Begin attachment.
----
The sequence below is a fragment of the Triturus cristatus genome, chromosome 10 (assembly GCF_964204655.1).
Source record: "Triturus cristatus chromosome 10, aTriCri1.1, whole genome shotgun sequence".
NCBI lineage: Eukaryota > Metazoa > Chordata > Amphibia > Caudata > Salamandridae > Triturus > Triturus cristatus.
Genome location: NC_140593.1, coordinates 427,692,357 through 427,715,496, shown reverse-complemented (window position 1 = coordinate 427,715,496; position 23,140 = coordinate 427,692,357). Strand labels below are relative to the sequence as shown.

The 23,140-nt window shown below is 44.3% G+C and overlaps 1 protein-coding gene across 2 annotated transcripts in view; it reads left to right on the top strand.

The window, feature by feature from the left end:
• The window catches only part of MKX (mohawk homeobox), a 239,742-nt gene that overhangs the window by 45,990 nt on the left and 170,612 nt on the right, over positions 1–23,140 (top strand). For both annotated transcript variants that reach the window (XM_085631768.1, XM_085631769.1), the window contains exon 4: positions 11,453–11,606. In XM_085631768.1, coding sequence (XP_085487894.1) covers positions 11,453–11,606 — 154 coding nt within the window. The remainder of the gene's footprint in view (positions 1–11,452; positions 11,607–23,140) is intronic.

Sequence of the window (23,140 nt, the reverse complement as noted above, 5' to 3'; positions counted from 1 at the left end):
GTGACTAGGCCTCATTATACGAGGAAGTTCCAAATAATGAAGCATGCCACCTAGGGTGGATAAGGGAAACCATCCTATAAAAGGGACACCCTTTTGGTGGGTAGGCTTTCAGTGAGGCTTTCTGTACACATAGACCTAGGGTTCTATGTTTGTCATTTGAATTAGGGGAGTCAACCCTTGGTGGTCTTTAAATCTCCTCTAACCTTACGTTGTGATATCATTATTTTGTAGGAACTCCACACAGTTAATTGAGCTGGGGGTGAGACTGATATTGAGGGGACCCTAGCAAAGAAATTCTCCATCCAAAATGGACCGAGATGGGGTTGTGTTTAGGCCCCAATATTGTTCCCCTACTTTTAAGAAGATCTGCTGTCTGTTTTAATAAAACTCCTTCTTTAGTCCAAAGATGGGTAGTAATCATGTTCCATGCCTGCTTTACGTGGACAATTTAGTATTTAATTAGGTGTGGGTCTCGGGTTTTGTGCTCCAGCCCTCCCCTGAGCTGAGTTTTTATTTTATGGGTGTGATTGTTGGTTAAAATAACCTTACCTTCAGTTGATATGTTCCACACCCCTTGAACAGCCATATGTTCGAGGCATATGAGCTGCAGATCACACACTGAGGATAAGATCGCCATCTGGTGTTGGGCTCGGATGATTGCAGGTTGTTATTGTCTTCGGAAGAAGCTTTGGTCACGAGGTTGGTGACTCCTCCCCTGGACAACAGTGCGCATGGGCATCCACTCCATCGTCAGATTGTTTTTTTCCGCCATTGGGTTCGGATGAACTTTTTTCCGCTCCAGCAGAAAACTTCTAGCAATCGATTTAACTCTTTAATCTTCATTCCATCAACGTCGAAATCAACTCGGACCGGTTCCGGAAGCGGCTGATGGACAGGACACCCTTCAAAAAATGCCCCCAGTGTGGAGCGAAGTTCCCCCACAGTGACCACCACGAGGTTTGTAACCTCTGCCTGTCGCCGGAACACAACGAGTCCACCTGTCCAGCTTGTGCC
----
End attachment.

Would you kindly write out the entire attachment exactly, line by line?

The sequence below is a fragment of the Triturus cristatus genome, chromosome 10 (assembly GCF_964204655.1).
Source record: "Triturus cristatus chromosome 10, aTriCri1.1, whole genome shotgun sequence".
NCBI lineage: Eukaryota > Metazoa > Chordata > Amphibia > Caudata > Salamandridae > Triturus > Triturus cristatus.
Genome location: NC_140593.1, coordinates 427,692,357 through 427,715,496, shown reverse-complemented (window position 1 = coordinate 427,715,496; position 23,140 = coordinate 427,692,357). Strand labels below are relative to the sequence as shown.

The 23,140-nt window shown below is 44.3% G+C and overlaps 1 protein-coding gene across 2 annotated transcripts in view; it reads left to right on the top strand.

The window, feature by feature from the left end:
• The window catches only part of MKX (mohawk homeobox), a 239,742-nt gene that overhangs the window by 45,990 nt on the left and 170,612 nt on the right, over positions 1–23,140 (top strand). For both annotated transcript variants that reach the window (XM_085631768.1, XM_085631769.1), the window contains exon 4: positions 11,453–11,606. In XM_085631768.1, coding sequence (XP_085487894.1) covers positions 11,453–11,606 — 154 coding nt within the window. The remainder of the gene's footprint in view (positions 1–11,452; positions 11,607–23,140) is intronic.

Sequence of the window (23,140 nt, the reverse complement as noted above, 5' to 3'; positions counted from 1 at the left end):
GTGACTAGGCCTCATTATACGAGGAAGTTCCAAATAATGAAGCATGCCACCTAGGGTGGATAAGGGAAACCATCCTATAAAAGGGACACCCTTTTGGTGGGTAGGCTTTCAGTGAGGCTTTCTGTACACATAGACCTAGGGTTCTATGTTTGTCATTTGAATTAGGGGAGTCAACCCTTGGTGGTCTTTAAATCTCCTCTAACCTTACGTTGTGATATCATTATTTTGTAGGAACTCCACACAGTTAATTGAGCTGGGGGTGAGACTGATATTGAGGGGACCCTAGCAAAGAAATTCTCCATCCAAAATGGACCGAGATGGGGTTGTGTTTAGGCCCCAATATTGTTCCCCTACTTTTAAGAAGATCTGCTGTCTGTTTTAATAAAACTCCTTCTTTAGTCCAAAGATGGGTAGTAATCATGTTCCATGCCTGCTTTACGTGGACAATTTAGTATTTAATTAGGTGTGGGTCTCGGGTTTTGTGCTCCAGCCCTCCCCTGAGCTGAGTTTTTATTTTATGGGTGTGATTGTTGGTTAAAATAACCTTACCTTCAGTTGATATGTTCCACACCCCTTGAACAGCCATATGTTCGAGGCATATGAGCTGCAGATCACACACTGAGGATAAGATCGCCATCTGGTGTTGGGCTCGGATGATTGCAGGTTGTTATTGTCTTCGGAAGAAGCTTTGGTCACGAGGTTGGTGACTCCTCCCCTGGACAACAGTGCGCATGGGCATCCACTCCATCGTCAGATTGTTTTTTTCCGCCATTGGGTTCGGATGAACTTTTTTCCGCTCCAGCAGAAAACTTCTAGCAATCGATTTAACTCTTTAATCTTCATTCCATCAACGTCGAAATCAACTCGGACCGGTTCCGGAAGCGGCTGATGGACAGGACACCCTTCAAAAAATGCCCCCAGTGTGGAGCGAAGTTCCCCCACAGTGACCACCACGAGGTTTGTAACCTCTGCCTGTCGCCGGAACACAACGAGTCCACCTGTCCAGCTTGTGCC